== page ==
Kashechewan to stay with NAPS, negotiations positive


    THUNDER BAY, ON, April 17 /CNW/ - Nishnawbe Aski Nation (NAN) Grand Chief
Stan Beardy together with Kashechewan First Nation Chief Jonathan Solomon
announced today the James Bay coastal community will remain policed by
Nishnawbe Aski Police Service (NAPS) while negotiations between the police
service and the governments of Ontario and Canada are proceeding positively.
    "Provided both levels of government are coming to the table in good
faith, it seems Nishnawbe Aski Police Service could have a negotiated
agreement that will enhance policing not only in my community, but in other
NAN communities," said Kashechewan First Nation Chief Jonathan Solomon, adding
his main priority is addressing and resolving the shortfalls in policing to
ensure proper health and safety for his community. "Both Ontario and Canada
are aware of the challenges and exactly where the Nishnawbe Aski Police
Service is under-resourced and that an agreement must address all areas of
deficiency."
    Solomon announced a 30-day deadline in February demanding both the
Government of Ontario and Government of Canada address the growing policing
crisis in his remote community of approximately 1500 people. He extended this
deadline in March based on a commitment by both governments to negotiate
together with NAPS a long-term strategy addressing the ongoing and cumulative
infrastructure challenges experienced by the police service.
    NAPS, which is funded 48% by the Government of Ontario and 52% by the
Government of Canada, serves 39 of NAN's 49 communities. Despite negotiations
to address infrastructure needs with provincial and federal representatives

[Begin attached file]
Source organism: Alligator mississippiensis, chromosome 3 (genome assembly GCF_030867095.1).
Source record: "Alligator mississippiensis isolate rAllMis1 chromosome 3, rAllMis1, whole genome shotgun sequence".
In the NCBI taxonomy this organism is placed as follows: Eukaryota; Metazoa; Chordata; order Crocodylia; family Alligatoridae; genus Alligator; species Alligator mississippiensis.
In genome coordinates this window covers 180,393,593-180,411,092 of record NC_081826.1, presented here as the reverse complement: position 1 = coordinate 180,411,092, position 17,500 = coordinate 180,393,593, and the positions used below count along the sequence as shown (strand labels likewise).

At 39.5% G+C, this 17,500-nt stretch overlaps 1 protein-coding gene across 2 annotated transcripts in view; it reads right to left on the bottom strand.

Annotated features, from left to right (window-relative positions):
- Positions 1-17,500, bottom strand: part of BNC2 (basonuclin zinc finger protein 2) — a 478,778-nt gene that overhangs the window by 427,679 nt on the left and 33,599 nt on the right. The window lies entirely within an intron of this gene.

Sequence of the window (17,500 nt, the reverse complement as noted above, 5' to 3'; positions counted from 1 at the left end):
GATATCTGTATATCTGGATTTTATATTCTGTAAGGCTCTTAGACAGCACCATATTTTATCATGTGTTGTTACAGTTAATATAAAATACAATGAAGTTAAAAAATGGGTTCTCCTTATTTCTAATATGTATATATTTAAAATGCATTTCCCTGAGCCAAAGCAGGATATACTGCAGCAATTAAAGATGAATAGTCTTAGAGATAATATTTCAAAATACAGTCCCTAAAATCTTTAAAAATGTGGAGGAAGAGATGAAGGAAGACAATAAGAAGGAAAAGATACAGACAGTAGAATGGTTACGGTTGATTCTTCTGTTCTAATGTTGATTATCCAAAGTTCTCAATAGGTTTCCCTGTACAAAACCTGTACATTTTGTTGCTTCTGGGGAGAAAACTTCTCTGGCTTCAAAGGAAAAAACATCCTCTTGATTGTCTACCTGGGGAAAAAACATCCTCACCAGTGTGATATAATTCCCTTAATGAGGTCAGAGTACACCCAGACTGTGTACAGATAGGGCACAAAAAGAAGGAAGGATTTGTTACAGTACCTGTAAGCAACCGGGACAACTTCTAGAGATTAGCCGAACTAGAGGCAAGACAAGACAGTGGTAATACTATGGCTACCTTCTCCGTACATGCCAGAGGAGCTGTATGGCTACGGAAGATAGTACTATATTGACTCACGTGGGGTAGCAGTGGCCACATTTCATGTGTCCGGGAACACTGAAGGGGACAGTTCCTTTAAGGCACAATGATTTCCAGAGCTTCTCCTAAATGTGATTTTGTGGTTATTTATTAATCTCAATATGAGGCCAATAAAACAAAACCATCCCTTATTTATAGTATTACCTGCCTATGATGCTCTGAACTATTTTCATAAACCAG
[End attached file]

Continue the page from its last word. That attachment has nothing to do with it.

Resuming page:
since 1994, only one NAPS detachment meets national building code standards.
    The police service was forced to close two detachments in February after
reporting failure to meet basic needs such as proper lighting, washroom
facilities, monitoring capabilities, and cell construction. In addition, the
NAPS detachment in Wunnumin Lake First Nation was closed March 20th for the
same reasons, particularly the lack of washroom facilities and use of slop
pails as displayed in the short documentary film NAPS: A Sacred Calling
(2008).
    "Negotiations between NAPS and both levels of government are looking
positive at this point and there's been a serious effort on the part of
federal and provincial negotiators to resolve the ongoing infrastructure
challenges of the police service, however this is not a one-community issue,"
said NAN Grand Chief Stan Beardy. "We have police detachments across NAN
territory failing to meet basic standards and it's up to NAPS, Ontario, and
Canada to work together to develop long-term and viable solutions to put the
police service in a position to operate up to basic standards."

    Nishnawbe Aski Nation is a political territorial organization
representing 49 First Nation communities in James Bay Treaty 9 and Ontario
portions of Treaty 5 - an area covering two-thirds of the province of Ontario.
Kashechewan is one of NAN's communities and is part of Mushkegowuk Tribal
Council.




For further information: Michael Heintzman, Media Relations Officer,
Nishnawbe Aski Nation, (807) 625-4906; Visit www.nan.on.ca to view short film
documentary NAPS: A Sacred Calling